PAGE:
Haoning (Zoe) Guo
On August 11, 1872, 30 Chinese boys embarked on an unprecedented journey — they crossed the Pacific Ocean, traveling from Shanghai first to San Francisco and eventually arriving in New England to begin their scheduled fifteen-year American education. Distributed in the small towns of the Connecticut Valley, these teenage boys were the first cohort of Chinese international students in the United States. Four batches of 30 children were sent out in consecutive years, and by 1875, a total of 120 young children between the ages of 12 and 20 were studying in the United States. These trailblazers were sponsored by the Qing Dynasty’s Chinese Educational Commission, whose sole mission was to train a number of promising kids in fields like shipbuilding, coastal survey, and designing and manufacturing of machinery and ammunition. Plagued by internal rebellions and external aggressions, Qing officials deplored the insufficiency of technical skills in China. They saw the Commission as a means to groom a generation of Western-trained youths who could restore China’s dwindling imperial glory.
150 years later today, however, the picture looks drastically different. Chinese international students in the United States are no longer driven by a grand mandate to obtain technical knowledge for their homeland. Nowadays, an increasing number of them are pursuing non-STEM degrees. Children of a radically different China constitute an academically and socio-economically diverse community, scattering in all majors from natural science to the humanities. Unlike the stereotypical perception of the Chinese nouveau riche driving high-end sports cars and wearing designer clothes, many Chinese international students are of modest upbringing, and their families scrambled to pool resources to invest in an education in the United States. According to a survey report on Chinese Students’ intention to study abroad, students coming from a household with an annual income of more than RMB 800,000 (approximately USD 110,356) account for just 4.03% of the sample group. 40% of the respondents come from middle-class families with an annual income between RMB 110,000 (approximately USD 15,174) and RMB 200,000 (approximately USD 27,588). The inaccurate and stereotypical snapshot of a crazy rich Chinese student group undermines the true diversity of the students coming to the US.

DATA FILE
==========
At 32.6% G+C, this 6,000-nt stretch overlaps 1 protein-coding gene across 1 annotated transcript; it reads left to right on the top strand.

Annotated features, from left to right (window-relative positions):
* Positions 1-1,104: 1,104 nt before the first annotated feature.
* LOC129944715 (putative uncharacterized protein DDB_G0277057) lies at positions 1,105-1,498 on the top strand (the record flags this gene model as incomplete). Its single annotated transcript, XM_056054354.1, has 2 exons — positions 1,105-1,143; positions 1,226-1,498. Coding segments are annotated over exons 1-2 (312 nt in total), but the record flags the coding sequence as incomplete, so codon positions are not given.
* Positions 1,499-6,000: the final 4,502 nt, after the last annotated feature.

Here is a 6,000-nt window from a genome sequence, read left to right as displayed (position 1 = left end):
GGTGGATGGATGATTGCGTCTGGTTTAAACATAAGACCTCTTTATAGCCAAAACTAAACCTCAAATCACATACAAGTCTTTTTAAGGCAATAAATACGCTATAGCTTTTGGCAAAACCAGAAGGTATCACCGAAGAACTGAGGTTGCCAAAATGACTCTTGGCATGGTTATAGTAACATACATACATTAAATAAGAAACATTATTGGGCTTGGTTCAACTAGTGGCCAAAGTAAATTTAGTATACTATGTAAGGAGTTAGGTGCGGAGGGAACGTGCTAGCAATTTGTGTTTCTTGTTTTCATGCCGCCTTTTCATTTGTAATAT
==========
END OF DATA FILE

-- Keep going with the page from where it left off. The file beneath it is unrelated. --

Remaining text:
The reasons for their journey to the United States are equally diverse. Some of them see American education as an alternative to the ultra-competitive gaokao at home — the annually-held standardized college entrance exam in which over 10 million students compete for admission into Chinese universities. Others may carry the high expectations of their parents to obtain a diploma from a world-class institution, as Western credentials are still seen as symbols of status. Many times, they feel obligated to see their expensive overseas education be paid back while aiming to make a name for themselves. Yingyi Ma, Professor of Sociology in Syracuse University and author of Ambitious and Anxious: How Chinese College Students Succeed and Struggle in American Higher Education, has characterized these feelings as the duality of phenomenal ambition and anxiety widely experienced by Chinese international students. Altogether, they now represent the largest share of international students, accounting for one of every three in the United States.